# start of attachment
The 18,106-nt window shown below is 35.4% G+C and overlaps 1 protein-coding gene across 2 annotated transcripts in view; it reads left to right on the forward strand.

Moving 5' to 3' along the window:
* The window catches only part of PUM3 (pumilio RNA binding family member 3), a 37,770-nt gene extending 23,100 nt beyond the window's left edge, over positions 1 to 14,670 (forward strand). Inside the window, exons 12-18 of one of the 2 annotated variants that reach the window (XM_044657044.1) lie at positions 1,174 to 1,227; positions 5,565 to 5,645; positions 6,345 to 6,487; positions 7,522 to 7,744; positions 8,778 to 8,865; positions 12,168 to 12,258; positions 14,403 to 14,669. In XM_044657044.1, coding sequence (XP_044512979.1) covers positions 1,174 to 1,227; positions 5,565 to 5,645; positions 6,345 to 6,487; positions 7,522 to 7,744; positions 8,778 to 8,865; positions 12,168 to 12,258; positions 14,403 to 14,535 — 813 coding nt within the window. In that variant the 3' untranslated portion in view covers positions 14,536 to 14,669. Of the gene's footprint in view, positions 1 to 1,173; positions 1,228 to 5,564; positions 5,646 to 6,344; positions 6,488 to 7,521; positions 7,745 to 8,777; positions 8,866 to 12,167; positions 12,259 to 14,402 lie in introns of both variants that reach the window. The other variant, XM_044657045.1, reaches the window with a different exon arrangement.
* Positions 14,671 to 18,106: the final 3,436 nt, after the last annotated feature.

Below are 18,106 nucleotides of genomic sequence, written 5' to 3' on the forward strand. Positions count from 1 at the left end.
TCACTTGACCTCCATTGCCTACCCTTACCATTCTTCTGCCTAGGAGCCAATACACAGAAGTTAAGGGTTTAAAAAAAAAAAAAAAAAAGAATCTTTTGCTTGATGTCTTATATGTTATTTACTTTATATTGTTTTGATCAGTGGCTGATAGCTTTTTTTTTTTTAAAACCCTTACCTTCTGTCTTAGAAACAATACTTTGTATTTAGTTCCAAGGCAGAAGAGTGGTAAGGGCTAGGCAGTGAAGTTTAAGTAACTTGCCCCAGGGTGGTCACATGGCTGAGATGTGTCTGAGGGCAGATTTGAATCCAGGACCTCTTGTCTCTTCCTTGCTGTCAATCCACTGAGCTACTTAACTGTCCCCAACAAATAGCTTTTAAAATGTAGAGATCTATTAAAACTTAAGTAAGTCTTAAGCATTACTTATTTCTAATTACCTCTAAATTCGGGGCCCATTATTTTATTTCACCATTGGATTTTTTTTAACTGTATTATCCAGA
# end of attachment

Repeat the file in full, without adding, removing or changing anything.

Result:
The 18,106-nt window shown below is 35.4% G+C and overlaps 1 protein-coding gene across 2 annotated transcripts in view; it reads left to right on the forward strand.

Moving 5' to 3' along the window:
* The window catches only part of PUM3 (pumilio RNA binding family member 3), a 37,770-nt gene extending 23,100 nt beyond the window's left edge, over positions 1 to 14,670 (forward strand). Inside the window, exons 12-18 of one of the 2 annotated variants that reach the window (XM_044657044.1) lie at positions 1,174 to 1,227; positions 5,565 to 5,645; positions 6,345 to 6,487; positions 7,522 to 7,744; positions 8,778 to 8,865; positions 12,168 to 12,258; positions 14,403 to 14,669. In XM_044657044.1, coding sequence (XP_044512979.1) covers positions 1,174 to 1,227; positions 5,565 to 5,645; positions 6,345 to 6,487; positions 7,522 to 7,744; positions 8,778 to 8,865; positions 12,168 to 12,258; positions 14,403 to 14,535 — 813 coding nt within the window. In that variant the 3' untranslated portion in view covers positions 14,536 to 14,669. Of the gene's footprint in view, positions 1 to 1,173; positions 1,228 to 5,564; positions 5,646 to 6,344; positions 6,488 to 7,521; positions 7,745 to 8,777; positions 8,866 to 12,167; positions 12,259 to 14,402 lie in introns of both variants that reach the window. The other variant, XM_044657045.1, reaches the window with a different exon arrangement.
* Positions 14,671 to 18,106: the final 3,436 nt, after the last annotated feature.

Below are 18,106 nucleotides of genomic sequence, written 5' to 3' on the forward strand. Positions count from 1 at the left end.
TCACTTGACCTCCATTGCCTACCCTTACCATTCTTCTGCCTAGGAGCCAATACACAGAAGTTAAGGGTTTAAAAAAAAAAAAAAAAAAGAATCTTTTGCTTGATGTCTTATATGTTATTTACTTTATATTGTTTTGATCAGTGGCTGATAGCTTTTTTTTTTTTAAAACCCTTACCTTCTGTCTTAGAAACAATACTTTGTATTTAGTTCCAAGGCAGAAGAGTGGTAAGGGCTAGGCAGTGAAGTTTAAGTAACTTGCCCCAGGGTGGTCACATGGCTGAGATGTGTCTGAGGGCAGATTTGAATCCAGGACCTCTTGTCTCTTCCTTGCTGTCAATCCACTGAGCTACTTAACTGTCCCCAACAAATAGCTTTTAAAATGTAGAGATCTATTAAAACTTAAGTAAGTCTTAAGCATTACTTATTTCTAATTACCTCTAAATTCGGGGCCCATTATTTTATTTCACCATTGGATTTTTTTTAACTGTATTATCCAGA